Lancaster bombshell hits the spot
January 6, 2012
The foundations being laid by Stuart Lancaster could serve him and England rugby well in the future © Getty Images
Stuart Lancaster's tenure as England boss may not stretch beyond the forthcoming Six Nations but rest assured his impact will echo long after this year's battle for northern hemisphere supremacy.
Lancaster is no stranger to the England set-up having guided the Saxons and nurtured a generation of players as the Rugby Football Union's head of elite player development, and no doubt his finger prints can be found on the careers of those players vying for international honours this time around - but he looks set to make an even bigger and infinitely more important impression on the England set-up as a whole.
The 42-year-old has made all the right noises since taking charge last month alongside fellow caretakers Graham Rowntree and Andy Farrell but they are more than just good talkers. The new-look coaching triumvirate has stressed the need to reform the culture of the national side in the wake of a largely embarrassing Rugby World Cup campaign, where things got a little out of hand to say the least, and have been true to their word.
Reduced to a laughing stock and plagued by indiscipline, England had to stop the rot and Lancaster did just that by casting Harlequins scrum-half Danny Care out of his plans for the Six Nations for a second drink-related incident in a three-week period. A warning and a fine from his club failed to curb the in-form No.9's nocturnal activities and an alarming drink-driving charge in the early hours of the New Year has rightly seen him dumped.
Care, who felt the force of the axe just two days after his 25th birthday, was a good bet for a place in England's starting line-up for the Six Nations opener against Scotland but now he will not get a look in until he can be "trusted" - no matter how eye-catching his domestic form.
Care's high profile transgression offered Lancaster a timely opportunity to deliver a message that times have changed. Painfully aware of the need to re-build the reputation of English rugby, there was little chance of a repeat of the soft treatment of centre Mike Tindall whose three-year drink-driving ban in 2009 - his second such crime - did not trouble former boss Martin Johnson with the centre retaining his role at the heart of England's Six Nations campaign the following month.
Such behaviour will clearly no longer be accepted from those seeking the honour of representing their country and as a result Care, who was arguably lucky to escape such a sanction following his drunk and disorderly charge last month, had to suffer. The brutal treatment of a front line player will hit home with other England hopefuls and while it is highly unlikely he would have been dealt with the same way were we on the eve of a Rugby World Cup, the attempt to steady the ship should be applauded and it will re-focus the minds of the entire squad.
Despite this highly-publicised stance, there will no doubt be others who fail to maintain the necessary standards off the field but a blanket booze ban, demanded by many as England's World Cup assault imploded, is not the answer. Lancaster himself has said their pre-Championship training camp will not be a "prison" and other sides, most notably Wales, managed to consume in moderation and achieve results on the field. Much rests on the players themselves although should the new coaching team adopt the youthful approach we are led to believe that they favour, then a guiding hand would be most welcome.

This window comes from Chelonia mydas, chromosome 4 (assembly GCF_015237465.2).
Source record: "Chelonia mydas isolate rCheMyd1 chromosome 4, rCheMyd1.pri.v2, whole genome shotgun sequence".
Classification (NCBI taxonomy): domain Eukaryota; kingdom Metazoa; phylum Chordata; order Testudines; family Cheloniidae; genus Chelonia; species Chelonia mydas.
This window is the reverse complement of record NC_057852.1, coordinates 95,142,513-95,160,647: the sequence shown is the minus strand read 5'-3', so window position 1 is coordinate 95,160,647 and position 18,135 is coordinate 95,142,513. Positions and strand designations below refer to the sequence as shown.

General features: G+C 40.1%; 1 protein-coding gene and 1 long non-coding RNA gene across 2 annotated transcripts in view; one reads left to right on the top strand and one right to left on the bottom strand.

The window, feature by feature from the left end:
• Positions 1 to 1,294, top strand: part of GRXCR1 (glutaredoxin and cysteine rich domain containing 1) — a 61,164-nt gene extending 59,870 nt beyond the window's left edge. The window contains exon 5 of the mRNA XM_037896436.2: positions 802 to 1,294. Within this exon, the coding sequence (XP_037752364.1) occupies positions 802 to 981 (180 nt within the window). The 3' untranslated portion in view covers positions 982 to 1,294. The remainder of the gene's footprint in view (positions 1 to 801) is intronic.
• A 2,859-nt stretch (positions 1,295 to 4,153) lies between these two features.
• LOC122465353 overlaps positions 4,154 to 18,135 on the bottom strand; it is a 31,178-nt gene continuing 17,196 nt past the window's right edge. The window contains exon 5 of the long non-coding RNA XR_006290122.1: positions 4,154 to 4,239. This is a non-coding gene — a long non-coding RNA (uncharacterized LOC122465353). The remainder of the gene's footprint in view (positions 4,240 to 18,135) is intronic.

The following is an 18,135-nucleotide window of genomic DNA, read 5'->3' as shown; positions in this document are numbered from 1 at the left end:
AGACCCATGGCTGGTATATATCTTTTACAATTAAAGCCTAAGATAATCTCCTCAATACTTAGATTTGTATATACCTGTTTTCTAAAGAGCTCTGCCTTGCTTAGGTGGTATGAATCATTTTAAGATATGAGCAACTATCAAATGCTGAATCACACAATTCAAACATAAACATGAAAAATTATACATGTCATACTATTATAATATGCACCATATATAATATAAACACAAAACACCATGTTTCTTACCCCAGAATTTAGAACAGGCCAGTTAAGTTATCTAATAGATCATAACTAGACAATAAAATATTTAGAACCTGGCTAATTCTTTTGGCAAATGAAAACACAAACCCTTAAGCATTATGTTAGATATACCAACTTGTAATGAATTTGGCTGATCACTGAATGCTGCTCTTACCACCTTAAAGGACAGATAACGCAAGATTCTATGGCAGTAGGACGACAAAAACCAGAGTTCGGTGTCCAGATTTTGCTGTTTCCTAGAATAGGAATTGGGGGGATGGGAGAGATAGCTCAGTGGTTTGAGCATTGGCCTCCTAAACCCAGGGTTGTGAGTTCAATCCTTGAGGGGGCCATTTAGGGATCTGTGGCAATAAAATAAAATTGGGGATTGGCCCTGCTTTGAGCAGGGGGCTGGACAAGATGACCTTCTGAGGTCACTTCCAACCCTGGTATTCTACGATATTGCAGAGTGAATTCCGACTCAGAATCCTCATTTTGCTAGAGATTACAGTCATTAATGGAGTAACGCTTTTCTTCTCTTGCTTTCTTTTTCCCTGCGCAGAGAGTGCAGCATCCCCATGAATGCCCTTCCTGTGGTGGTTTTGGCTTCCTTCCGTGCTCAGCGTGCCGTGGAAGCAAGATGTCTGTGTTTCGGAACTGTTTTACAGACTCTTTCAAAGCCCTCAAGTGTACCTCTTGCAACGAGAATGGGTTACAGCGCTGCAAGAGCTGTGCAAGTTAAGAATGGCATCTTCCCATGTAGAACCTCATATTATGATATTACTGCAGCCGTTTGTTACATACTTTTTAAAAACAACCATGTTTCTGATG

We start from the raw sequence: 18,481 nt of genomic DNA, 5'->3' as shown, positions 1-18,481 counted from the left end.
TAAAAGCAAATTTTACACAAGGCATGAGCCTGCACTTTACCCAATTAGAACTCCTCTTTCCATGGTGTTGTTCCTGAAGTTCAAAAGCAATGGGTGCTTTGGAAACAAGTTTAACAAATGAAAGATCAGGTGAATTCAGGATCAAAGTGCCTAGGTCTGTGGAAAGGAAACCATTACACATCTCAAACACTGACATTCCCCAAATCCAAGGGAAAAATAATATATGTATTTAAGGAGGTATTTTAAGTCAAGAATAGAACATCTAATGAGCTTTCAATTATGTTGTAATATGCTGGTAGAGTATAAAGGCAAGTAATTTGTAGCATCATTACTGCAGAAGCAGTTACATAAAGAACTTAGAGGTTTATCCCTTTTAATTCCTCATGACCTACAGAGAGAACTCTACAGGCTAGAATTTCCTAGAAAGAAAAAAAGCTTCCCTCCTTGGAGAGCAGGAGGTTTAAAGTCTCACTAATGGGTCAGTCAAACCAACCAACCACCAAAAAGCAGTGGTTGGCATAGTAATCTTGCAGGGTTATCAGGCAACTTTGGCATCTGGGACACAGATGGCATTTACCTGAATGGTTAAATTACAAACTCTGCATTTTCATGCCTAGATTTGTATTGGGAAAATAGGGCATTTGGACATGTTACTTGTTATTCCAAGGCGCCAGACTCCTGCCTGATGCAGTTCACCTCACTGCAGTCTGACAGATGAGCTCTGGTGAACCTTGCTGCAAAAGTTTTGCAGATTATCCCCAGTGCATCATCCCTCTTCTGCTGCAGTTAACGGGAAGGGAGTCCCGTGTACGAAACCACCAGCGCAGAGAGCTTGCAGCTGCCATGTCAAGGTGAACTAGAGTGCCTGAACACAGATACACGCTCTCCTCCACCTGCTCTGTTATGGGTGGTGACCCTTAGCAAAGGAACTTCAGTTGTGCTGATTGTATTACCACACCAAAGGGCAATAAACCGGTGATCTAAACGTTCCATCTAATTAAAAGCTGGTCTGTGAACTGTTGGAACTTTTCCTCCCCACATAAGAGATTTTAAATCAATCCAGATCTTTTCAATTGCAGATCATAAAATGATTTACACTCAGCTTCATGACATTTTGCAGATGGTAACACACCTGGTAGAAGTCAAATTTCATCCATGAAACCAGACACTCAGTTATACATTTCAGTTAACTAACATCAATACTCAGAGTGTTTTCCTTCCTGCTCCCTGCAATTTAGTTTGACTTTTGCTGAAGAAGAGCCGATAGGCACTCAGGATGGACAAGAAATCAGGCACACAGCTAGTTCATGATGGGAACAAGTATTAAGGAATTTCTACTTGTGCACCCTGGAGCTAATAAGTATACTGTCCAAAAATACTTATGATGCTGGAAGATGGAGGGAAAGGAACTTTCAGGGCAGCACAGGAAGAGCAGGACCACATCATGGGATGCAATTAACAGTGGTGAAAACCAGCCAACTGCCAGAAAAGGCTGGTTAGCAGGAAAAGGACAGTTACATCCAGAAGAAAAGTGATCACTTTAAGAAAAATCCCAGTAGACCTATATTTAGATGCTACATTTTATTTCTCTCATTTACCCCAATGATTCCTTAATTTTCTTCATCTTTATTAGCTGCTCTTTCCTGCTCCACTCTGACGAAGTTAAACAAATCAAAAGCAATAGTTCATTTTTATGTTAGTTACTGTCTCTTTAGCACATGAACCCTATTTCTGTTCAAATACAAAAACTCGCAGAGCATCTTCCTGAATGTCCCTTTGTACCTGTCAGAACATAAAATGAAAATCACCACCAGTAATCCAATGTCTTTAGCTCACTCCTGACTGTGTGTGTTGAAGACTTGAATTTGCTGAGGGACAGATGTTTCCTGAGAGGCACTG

As in the words of Damian Hopley, the players' union boss, who has welcomed Lancaster's tough stance and promised his organisation will play its part in keeping the squad on the straight and narrow, "players need that rigour of protocol, they need to know where they stand."
The decision of the Penrith-born Lancaster to relocate England's camp from the luxurious confines of their normal Portugal training base to his local club West Park Leeds RUFC could be another masterstroke. Desperate to re-connect with the hardcore fans and win back their more casual counterparts, the decision to go back to grassroots will not only bring them a wealth of positive PR - something England have been severely lacking of late - but will, in one well-devised move, offer some priceless reassurance that after months of negative headlines, English rugby is on the mend.
They will be back in the palatial surroundings of Pennyhill Park for the course of the Six Nations but all the richer for that break from the norm. Servicemen are set to provide a reminder of what it means to represent your country while success stories from other sports - cricket and cycling - are poised to offer an insight into how they reached the top of the world. Only someone with a broad understanding of the English game, and a hunger to learn about coaching excellence in other sports, could put these building blocks in place and that person is Lancaster.
Some may say he is keeping the seat warm for Nick Mallett, the former Springboks and Italy boss who boasts significantly more experience than Lancaster who let us not forget has yet to send a side into the Test match arena. As accomplished as Mallett is, you wonder if he could have provided the clarity and direction that Lancaster has in recent weeks and should he assume the top job later this year he will owe a debt of thanks to those who are guiding England through a difficult transition.
Lancaster is still learning and his future will ultimately be decided by the progress his side makes during the Six Nations. However, at this point of the World Cup cycle, some exciting promise and giant strides off the field could see him retain the faith of the RFU and the wider rugby public.
© ESPN Sports Media Ltd.
Graham Jenkins is the Senior Editor of ESPNscrum and you can also follow him on Twitter.
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